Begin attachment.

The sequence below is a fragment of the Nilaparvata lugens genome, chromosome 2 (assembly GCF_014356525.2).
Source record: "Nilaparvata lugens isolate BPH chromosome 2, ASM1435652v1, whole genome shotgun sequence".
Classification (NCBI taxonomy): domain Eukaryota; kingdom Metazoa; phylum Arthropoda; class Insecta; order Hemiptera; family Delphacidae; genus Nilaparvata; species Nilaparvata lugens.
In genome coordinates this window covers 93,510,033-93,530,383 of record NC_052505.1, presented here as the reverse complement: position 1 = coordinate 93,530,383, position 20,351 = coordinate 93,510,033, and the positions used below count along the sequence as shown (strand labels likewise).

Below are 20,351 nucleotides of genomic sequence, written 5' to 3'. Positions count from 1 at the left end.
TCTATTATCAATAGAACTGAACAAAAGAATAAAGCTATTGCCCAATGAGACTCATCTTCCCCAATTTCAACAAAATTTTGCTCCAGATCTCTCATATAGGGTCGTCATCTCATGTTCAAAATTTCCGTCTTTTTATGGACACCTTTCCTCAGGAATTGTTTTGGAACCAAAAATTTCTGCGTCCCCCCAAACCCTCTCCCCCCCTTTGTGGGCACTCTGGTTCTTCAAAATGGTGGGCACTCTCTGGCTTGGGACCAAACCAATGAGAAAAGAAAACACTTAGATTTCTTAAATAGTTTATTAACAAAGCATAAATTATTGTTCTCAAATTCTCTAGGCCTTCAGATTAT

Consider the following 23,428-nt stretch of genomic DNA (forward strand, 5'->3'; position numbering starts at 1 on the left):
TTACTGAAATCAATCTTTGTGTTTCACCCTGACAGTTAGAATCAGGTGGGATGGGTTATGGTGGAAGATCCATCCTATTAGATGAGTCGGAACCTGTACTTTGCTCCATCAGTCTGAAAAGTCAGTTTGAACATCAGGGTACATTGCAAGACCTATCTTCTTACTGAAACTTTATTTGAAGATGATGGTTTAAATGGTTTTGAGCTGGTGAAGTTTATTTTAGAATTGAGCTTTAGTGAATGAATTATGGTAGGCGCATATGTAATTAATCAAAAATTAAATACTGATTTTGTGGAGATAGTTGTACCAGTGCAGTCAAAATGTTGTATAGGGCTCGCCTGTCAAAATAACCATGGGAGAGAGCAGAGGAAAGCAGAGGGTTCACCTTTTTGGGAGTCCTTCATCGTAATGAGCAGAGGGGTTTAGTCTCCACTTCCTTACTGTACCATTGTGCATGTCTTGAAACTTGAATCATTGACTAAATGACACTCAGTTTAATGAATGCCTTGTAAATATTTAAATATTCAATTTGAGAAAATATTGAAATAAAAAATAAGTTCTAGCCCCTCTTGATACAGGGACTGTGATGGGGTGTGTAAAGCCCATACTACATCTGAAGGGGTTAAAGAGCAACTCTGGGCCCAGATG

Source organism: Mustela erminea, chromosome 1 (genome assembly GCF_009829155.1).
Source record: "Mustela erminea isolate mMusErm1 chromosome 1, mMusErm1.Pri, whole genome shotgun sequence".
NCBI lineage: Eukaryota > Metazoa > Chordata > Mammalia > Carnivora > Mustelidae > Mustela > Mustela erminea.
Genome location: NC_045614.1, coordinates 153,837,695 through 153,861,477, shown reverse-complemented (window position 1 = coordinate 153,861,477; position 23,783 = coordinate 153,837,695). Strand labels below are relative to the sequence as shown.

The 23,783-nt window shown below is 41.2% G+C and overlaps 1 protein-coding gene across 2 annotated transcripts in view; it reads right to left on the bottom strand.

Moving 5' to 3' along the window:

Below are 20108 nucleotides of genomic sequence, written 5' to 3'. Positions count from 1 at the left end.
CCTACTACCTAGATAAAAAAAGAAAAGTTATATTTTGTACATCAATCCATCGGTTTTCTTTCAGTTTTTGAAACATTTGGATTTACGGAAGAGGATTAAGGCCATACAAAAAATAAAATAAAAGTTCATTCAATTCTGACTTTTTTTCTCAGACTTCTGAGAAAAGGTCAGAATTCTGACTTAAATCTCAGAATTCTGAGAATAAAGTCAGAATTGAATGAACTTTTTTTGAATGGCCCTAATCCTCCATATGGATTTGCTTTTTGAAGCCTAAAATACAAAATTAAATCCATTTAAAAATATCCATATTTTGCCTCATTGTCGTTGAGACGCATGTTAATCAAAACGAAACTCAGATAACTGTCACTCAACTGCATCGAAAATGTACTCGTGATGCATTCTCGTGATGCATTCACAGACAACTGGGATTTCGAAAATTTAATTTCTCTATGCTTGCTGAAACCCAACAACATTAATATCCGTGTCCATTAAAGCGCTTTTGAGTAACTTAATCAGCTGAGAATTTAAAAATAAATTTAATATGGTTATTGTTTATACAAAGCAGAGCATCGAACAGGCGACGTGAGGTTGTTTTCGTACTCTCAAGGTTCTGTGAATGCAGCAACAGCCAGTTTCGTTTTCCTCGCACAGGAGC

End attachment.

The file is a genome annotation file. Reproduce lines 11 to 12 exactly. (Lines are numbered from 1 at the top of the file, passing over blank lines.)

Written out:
NCBI lineage: Eukaryota > Metazoa > Chordata > Mammalia > Carnivora > Mustelidae > Mustela > Mustela erminea.
Genome location: NC_045614.1, coordinates 153,837,695 through 153,861,477, shown reverse-complemented (window position 1 = coordinate 153,861,477; position 23,783 = coordinate 153,837,695). Strand labels below are relative to the sequence as shown.